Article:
There aren’t many things better than rolling up to your chosen surf spot to see perfect, empty, reeling waves. Too bad it’s a pretty rare occurrence. But part of the reason why it’s so great is just that: it’s so rare. If it were an everyday thing, it would slowly lose its magic. Although dealing with crowds might make those uncrowded days that much better, here are some of the most far-flung, rugged surf destinations you’ll probably never be able to go to.
1. The Aleutians
Stretching westward from the Alaska Peninsula, the Aleutian Islands are undoubtedly one of surfing’s last frontiers. Those in more southerly regions of the world look to Alaska as a place where storms are born, waiting patiently for the wind-whipped sea to push the storm’s energy further south, organizing itself as it marches. While the weather in this part of the world can certainly be a major deterrent to the average surf-tripper, it’s not the only thing that makes surfing in Alaska harder than your average almost anywhere else on the planet.
Largely still unexplored, the coastline off the Aleutian Islands remains partially shrouded in mystery. Extensive travel in the area requires much more than just a car: bush planes, ATVs, boats, and long hikes are, most of time, the only way. As part Aleutian Arc, the islands cross into the Bering Sea, where some of the worst weather recorded has been served up.
But there is perfection in Alaska. And once found, it’s not likely to be forgotten. Along with amazing waves, the scenery and wildlife are some of the most spectacular anywhere. Teddy Roosevelt said it best: “Nothing in the world is worth having or worth doing unless it means effort, pain, or difficulty.”
2. Haida Gwaii/The Queen Charlotte Islands
Haida Gwaii, also known as the Queen Charlotte Islands, or the Charlottes, lies off the west coast of British Columbia. Home to some of the biggest trees and old growth forests in the world, they’re steeped in Native traditions. Just getting there is difficult – flights from Vancouver or Prince Rupert can cost a fortune, and the only other option is an eight-hour ferry ride through Hecate Strait, an area that can be treacherously stormy.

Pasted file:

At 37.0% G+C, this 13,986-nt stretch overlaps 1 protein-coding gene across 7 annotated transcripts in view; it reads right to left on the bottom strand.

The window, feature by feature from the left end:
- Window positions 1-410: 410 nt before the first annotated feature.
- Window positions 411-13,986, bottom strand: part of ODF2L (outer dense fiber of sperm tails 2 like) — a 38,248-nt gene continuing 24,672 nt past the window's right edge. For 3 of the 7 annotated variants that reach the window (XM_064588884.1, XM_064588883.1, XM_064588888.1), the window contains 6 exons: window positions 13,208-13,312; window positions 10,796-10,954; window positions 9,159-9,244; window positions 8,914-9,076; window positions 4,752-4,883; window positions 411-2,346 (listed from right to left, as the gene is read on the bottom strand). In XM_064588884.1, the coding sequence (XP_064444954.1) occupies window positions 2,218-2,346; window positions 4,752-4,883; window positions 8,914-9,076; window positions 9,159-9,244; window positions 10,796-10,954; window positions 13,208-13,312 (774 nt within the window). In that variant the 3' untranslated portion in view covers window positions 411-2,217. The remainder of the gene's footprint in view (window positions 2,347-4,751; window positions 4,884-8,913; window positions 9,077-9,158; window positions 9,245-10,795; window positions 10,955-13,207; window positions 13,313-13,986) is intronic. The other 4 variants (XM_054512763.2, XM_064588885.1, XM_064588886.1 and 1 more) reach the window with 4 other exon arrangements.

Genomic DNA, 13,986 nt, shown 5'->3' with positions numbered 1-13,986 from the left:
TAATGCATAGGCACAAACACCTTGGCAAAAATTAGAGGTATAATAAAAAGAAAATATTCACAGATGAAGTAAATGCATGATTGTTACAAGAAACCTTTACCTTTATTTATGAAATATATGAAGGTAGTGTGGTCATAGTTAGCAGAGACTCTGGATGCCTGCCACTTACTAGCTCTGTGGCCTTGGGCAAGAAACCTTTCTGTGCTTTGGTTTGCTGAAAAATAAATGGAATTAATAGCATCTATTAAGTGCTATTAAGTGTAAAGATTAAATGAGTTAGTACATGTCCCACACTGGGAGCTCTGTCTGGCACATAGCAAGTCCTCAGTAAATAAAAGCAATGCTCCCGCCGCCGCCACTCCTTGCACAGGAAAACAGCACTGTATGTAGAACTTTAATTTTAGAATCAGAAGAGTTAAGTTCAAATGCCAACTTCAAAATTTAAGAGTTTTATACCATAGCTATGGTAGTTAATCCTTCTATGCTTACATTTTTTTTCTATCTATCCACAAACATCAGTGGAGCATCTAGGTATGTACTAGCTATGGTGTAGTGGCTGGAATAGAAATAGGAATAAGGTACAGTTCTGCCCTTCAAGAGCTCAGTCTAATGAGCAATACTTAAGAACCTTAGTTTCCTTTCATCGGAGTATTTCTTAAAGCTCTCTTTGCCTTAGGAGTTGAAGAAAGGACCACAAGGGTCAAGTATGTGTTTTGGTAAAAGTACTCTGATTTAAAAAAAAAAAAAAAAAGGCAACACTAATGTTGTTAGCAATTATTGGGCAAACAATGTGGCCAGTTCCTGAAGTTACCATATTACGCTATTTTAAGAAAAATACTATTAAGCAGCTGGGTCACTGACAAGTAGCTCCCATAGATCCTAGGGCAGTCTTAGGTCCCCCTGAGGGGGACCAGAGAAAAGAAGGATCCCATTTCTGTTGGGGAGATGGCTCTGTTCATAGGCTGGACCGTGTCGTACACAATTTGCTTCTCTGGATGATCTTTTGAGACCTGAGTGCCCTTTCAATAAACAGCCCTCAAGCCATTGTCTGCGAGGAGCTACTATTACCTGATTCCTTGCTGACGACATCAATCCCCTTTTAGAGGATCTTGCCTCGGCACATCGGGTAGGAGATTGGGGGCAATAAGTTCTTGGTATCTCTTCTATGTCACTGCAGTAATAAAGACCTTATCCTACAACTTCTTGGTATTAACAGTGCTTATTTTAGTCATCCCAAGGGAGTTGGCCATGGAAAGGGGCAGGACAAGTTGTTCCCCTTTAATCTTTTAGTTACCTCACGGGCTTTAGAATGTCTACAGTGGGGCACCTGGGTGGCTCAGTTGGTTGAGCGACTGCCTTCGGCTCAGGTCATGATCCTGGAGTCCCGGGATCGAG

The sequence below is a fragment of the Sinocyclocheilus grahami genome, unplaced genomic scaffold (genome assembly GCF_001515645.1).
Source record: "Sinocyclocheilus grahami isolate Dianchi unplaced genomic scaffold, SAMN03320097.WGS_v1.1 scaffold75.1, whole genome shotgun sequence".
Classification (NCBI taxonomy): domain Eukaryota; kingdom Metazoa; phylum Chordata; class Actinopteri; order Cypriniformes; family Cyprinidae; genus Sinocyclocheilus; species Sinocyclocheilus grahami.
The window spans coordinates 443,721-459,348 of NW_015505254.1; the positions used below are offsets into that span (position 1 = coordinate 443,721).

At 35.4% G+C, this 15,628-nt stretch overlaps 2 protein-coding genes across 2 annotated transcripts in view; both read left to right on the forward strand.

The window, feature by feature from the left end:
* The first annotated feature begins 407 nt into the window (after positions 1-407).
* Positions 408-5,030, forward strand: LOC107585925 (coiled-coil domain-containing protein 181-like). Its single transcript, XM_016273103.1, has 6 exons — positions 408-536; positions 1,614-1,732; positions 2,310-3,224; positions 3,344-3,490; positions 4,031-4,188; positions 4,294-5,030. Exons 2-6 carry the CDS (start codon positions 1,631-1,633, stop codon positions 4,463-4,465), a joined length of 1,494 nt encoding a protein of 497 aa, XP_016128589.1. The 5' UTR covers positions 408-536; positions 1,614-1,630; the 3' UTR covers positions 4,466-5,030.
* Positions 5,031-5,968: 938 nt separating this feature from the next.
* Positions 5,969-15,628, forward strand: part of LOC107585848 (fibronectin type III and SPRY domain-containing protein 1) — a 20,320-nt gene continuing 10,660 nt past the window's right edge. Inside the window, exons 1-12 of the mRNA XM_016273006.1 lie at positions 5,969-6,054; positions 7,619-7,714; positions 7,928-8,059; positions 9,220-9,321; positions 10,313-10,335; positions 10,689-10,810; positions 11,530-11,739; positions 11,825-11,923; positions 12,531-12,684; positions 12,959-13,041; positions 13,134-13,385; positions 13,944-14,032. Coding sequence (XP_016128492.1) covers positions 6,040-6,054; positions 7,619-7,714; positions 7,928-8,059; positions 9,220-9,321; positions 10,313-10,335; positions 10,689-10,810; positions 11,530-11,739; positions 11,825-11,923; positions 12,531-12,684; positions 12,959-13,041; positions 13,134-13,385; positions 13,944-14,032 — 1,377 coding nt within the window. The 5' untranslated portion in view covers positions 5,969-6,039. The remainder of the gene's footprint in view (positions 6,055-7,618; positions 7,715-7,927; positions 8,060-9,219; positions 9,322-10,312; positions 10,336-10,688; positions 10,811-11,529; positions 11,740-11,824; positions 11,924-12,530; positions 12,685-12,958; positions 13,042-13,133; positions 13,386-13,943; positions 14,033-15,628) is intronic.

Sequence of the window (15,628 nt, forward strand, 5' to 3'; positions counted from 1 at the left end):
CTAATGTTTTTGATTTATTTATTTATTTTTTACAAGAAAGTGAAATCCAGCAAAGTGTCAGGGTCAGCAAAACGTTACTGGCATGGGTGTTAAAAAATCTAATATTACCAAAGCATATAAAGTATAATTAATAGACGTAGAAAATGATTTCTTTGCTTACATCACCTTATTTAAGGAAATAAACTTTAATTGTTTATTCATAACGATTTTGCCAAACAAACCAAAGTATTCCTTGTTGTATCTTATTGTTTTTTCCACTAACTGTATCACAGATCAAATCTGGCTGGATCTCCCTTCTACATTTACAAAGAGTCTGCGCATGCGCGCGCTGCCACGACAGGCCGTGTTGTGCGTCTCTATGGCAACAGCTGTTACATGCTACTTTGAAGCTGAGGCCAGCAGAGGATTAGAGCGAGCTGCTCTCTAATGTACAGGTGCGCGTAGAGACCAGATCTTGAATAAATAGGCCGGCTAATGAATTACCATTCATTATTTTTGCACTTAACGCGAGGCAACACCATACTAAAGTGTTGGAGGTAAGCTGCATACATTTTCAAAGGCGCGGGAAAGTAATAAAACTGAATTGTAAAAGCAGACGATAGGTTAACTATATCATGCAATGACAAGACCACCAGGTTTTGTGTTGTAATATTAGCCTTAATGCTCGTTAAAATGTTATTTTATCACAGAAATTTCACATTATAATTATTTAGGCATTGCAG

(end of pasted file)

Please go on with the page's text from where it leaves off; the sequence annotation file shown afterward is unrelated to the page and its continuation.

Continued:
But once you’re there, you’re in one of the wildest places you’ll ever find. From October to May, storms brewed in Alaska hammer south, with almost nothing to stop them before banging into Haida Gwaii and turning the jagged coastline into a wave-strewn goldmine.
3. Sur, Oman
The Middle East isn’t normally thought of as a surfing destination, which is exactly why it’s a great one. Sur, the capital of the Ash Sharqiyah Region, is in northeastern Oman. On the Gulf of Oman, Sur is mainly a port city, known mostly for its shipbuilding. But there are a few spots along its sun-baked coastline that, while it may take a while to get there, are well worth the trip. Joe’s Point is one of these spots.
The only way you’re getting here is by a long, hot drive through a long, hot desert. Temperatures inland can soar well into 100 degree territory, but as you near the coast, they drop to more manageable levels. But the best thing about Sur? There will be no one else in the water… and, most likely, on land, either.
4. Taghazout, Morocco
In the middle of Morocco’s northwestern-most coastline, Taghazout is quickly becoming more and more of a surfing destination. Way back in the ’60s, Europeans trekked into Morocco in search of adventure. With them came the surfers, and they staked their claim in Taghazout for good reason. Because of its geography, swells that hit this part of Morocco are almost always long-period ground swells with reasonably consistent offshores.
Although Taghazout has its own little surf community, those with the taste for adventure can take a few quick trips along the wave-studded coastline and will find empty perfection.
5. The Falkland Islands
Sitting on the Patagonian Shelf, the Falkland Islands lie deep in the South Atlantic Ocean, to the east of Argentina, and north of Antarctica. While there are two main islands, East Falkland and West Falkland, there are almost 800 other tiny islands, varying in size from barren, rocky outcroppings to larger, beautiful parcels of land surrounded by nothing but open ocean.
The Falklands have been the center of a whole lot of political shit storms in the past – since the “discovery” by the Europeans, they’ve passed through numerous hands. Settlements have included the British, the French, Spanish, and Argentine settlements, and if rumors are true, much of the area is littered with land mines.
But as far as surf goes, it is most definitely there for the finding. This part of the world brews some major storms as warmer air flows down and violently mingles with cooler air from the north. There are more than a thousand miles of coastline to be discovered… much of which is largely untouched.
Have a recommendation for a rugged surf destination? Leave it in the comments section below for your chance to win $200 worth of Howler Bros. gear, perfect for a trip full of discovery!